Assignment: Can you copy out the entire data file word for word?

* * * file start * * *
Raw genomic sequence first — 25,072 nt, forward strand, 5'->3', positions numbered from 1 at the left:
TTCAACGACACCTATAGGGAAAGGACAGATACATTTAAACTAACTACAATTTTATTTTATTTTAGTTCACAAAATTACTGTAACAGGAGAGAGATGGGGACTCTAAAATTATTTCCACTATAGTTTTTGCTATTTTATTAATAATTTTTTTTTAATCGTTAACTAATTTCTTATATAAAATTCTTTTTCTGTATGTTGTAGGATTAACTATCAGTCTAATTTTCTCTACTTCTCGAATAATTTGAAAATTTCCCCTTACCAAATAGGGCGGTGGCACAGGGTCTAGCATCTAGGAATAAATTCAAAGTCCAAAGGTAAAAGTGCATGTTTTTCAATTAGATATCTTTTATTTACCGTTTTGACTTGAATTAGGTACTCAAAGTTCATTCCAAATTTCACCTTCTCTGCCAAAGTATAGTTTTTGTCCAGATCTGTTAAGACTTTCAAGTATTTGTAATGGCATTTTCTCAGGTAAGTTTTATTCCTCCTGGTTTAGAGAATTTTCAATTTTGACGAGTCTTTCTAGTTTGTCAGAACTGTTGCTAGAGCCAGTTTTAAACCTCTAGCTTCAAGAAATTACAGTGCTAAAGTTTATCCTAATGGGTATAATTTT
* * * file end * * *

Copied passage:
Raw genomic sequence first — 25,072 nt, forward strand, 5'->3', positions numbered from 1 at the left:
TTCAACGACACCTATAGGGAAAGGACAGATACATTTAAACTAACTACAATTTTATTTTATTTTAGTTCACAAAATTACTGTAACAGGAGAGAGATGGGGACTCTAAAATTATTTCCACTATAGTTTTTGCTATTTTATTAATAATTTTTTTTTAATCGTTAACTAATTTCTTATATAAAATTCTTTTTCTGTATGTTGTAGGATTAACTATCAGTCTAATTTTCTCTACTTCTCGAATAATTTGAAAATTTCCCCTTACCAAATAGGGCGGTGGCACAGGGTCTAGCATCTAGGAATAAATTCAAAGTCCAAAGGTAAAAGTGCATGTTTTTCAATTAGATATCTTTTATTTACCGTTTTGACTTGAATTAGGTACTCAAAGTTCATTCCAAATTTCACCTTCTCTGCCAAAGTATAGTTTTTGTCCAGATCTGTTAAGACTTTCAAGTATTTGTAATGGCATTTTCTCAGGTAAGTTTTATTCCTCCTGGTTTAGAGAATTTTCAATTTTGACGAGTCTTTCTAGTTTGTCAGAACTGTTGCTAGAGCCAGTTTTAAACCTCTAGCTTCAAGAAATTACAGTGCTAAAGTTTATCCTAATGGGTATAATTTT